Remember the post a few posts back about the fantastical book my Lovely GrandMother has written?
Of course you do. If not, go back and read it HERE.
Now, because not only am I SUPER excited about this book, but also because YOU buying it is my only chance at having an inheritance, here’s an excerpt…
Mom told Monique Dad had gone to Texas to look for a ranch, and we needed to sell some cotton we had in storage to pay the taxes on the plantation. It was all we had left an’ we’d have to sell it to pay for the land in Texas.
Monique said she was havin’ a dinner party the next evenin’ an’ she thought one of the guests would know where to find a buyer for our cotton. Well, that seemed like a good idea to me, but Mom said I shudn’t get too excited.
Not bein’ one to jus’ set around and wait for somethin’ to happen, Mom got up early next mornin’ an we set out for the brokers’ offices that lined the narrow streets back of the docks.
The men workin’ in them offices didn’ think too much of a woman comin’ to do biz’ness with ‘em. They called her “little lady” and asked what she was doin’ down there by herself. Most of ‘em wuz new to New Orleans. The brokers that Mom and Grandpa had dealt with wuz all gone….some dead, some run off by these carpet baggers who ‘uz jest interested in makin’ money, no matter who they cheated. The ones who did talk to Mom about buyin’ the cotton offered so little it would’a cost more to get it loaded.
Mom would say, “Thank you for your time,” and we’d leave. We would hear ‘em laughin’ when we walked out.
We went in to one office an there wuz a man settin’ behind a desk with his feet up an’ a half-empty bottle of whiskey in his hand. Mom told him that she had some cotton to sell an’ he started laughin’ so she turned around ato leave. That man jumped up an’ moved around his desk a whole lot quicker ’n I would’a thought he could. He grabbed Mom’s arm and told her to come on back an’ have a drink with him. Mom told him no, she had to find someone interested in her cotton not alcohol. The man twisted Mom’s arm up around her back, she yelped ‘cause it hurt an’ tried to pull away, but he jest laughed an’ kept on huggin’ her. I grabbed the man’s coat tail an’ started jerkin’ on it an’ yellin’ at him to leave Mom alone. He turned around and grabbed the back of my coat an’ lifted me up in the air. Mom screamed at him to put me down, then a big tall man stepped through the door and said, “Put the boy down, Jeffers.”
The man give me another shake and said, “I don’t think so, McCord. This here is my business, now git on outta here!”
In one swift move Mr. McCord un-holstered the big ole gun he wore on his belt and had it jammed up ag’inst that man’s head.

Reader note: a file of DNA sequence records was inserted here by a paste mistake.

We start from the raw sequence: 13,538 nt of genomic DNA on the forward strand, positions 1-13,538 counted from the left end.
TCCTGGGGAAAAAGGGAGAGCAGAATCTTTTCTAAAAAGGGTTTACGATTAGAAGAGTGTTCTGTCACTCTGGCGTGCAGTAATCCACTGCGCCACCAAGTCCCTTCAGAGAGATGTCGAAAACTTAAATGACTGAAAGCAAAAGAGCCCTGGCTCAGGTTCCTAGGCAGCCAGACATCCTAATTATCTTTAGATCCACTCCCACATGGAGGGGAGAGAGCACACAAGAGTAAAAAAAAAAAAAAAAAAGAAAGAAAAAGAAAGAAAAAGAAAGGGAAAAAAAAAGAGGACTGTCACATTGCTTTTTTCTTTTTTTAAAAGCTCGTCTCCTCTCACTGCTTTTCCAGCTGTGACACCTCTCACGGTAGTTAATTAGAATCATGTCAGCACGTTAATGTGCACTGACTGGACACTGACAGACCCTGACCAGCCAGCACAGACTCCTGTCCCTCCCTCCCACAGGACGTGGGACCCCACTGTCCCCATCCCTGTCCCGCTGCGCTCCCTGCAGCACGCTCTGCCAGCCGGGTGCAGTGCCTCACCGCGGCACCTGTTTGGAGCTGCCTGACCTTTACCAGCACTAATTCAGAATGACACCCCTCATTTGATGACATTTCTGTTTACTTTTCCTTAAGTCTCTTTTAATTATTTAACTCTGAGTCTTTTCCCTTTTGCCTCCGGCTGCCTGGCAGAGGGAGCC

“I told you to put the boy down. If you want to live to finish that bottle of whiskey you got open, do it now.”
The man dropped me and started backin’ away with his hands out in front of him.
“Oh, say now, McCord, I didn’ mean nothin’. I didn’ know they’uz with you.”
Mr. McCord holstered his gun an’ picked me up off the floor.
“You need to be careful who you pick on, Jeffers,” he said. “You never know when somebody will kill you just for bein’ stupid.”
“Now see here, McCord, you got no call…..”
“Shut up, Jeffers. I don’t need much more reason to shoot you.”
Mr. McCord took my hand an’ opened the door for Mom to walk out in front of us. As soon as we got a few steps down the sidewalk, he turned to Mom and said “What in the world do you think you’re doing? This is not a place for a woman and a child….unless you’re just looking for trouble.”
“Mr. McCord…if that’s your name, I appreciate your help, but your tone is rude and I don’t appreciate your attitude.”
“My attitude is not the problem here, Madam. I am not the one who brought a child to such a dangerous place. What were you thinking?”
Mom seemed to wilt right there in front of my eyes. She looked at me and big tears started runnin’ down her cheeks. She knelt down and started huggin’ me.
“Oh, Trey,” she said, “I’m so sorry, I had no idea.”
Mr. McCord pulled a handkerchief out of his pocket and handed it to Mom. She stood up and dabbed at her eyes.
“I used to come down here with my father-in-law and it was perfectly safe. I had no idea we could be in danger. I apologize Mr. McCord.” She put out her hand and he took it after a slight hesitation.
“I’m Megan Langston and I am grateful for your assistance. If you would be so kind as to escort us to Duncan’s Livery, where I left our buggy, I will be glad to pay you.”
“No need for that, Ma’am.” He took my hand an’ without another word walked us down the side streets to the livery stable.
Salem McCord stood watching Megan Langston drive away. As the buggy turned on to Canal Street, the little boy looked back and waved. He waved until the buildings hid him from view. Salem was deep in thought when the livery-hand walked out leading his saddled horse.
“Here he be, Mistah Salem. All ready to go.”
Salem hesitated a moment then turned and said, “I’m sorry, Aaron. I have something to take care of….just turn him back into the lot ‘til I get back. No need to unsaddle, I won’t be long.”
He tossed Aaron a silver dollar, then turned and hurriedly made his way to an office building on Chartre Street. He entered and knocked on an inner door.
Salem stepped through the doorway and without preamble said, “Wilson, I have a favor to ask.”
Quite intriguing, isn’t it? I thought so. Now go buy it HERE!! Please and thanks.
It’s a great book.
And as previously promised, I do have the hookup on book signings!
….And I’d like an inheritance.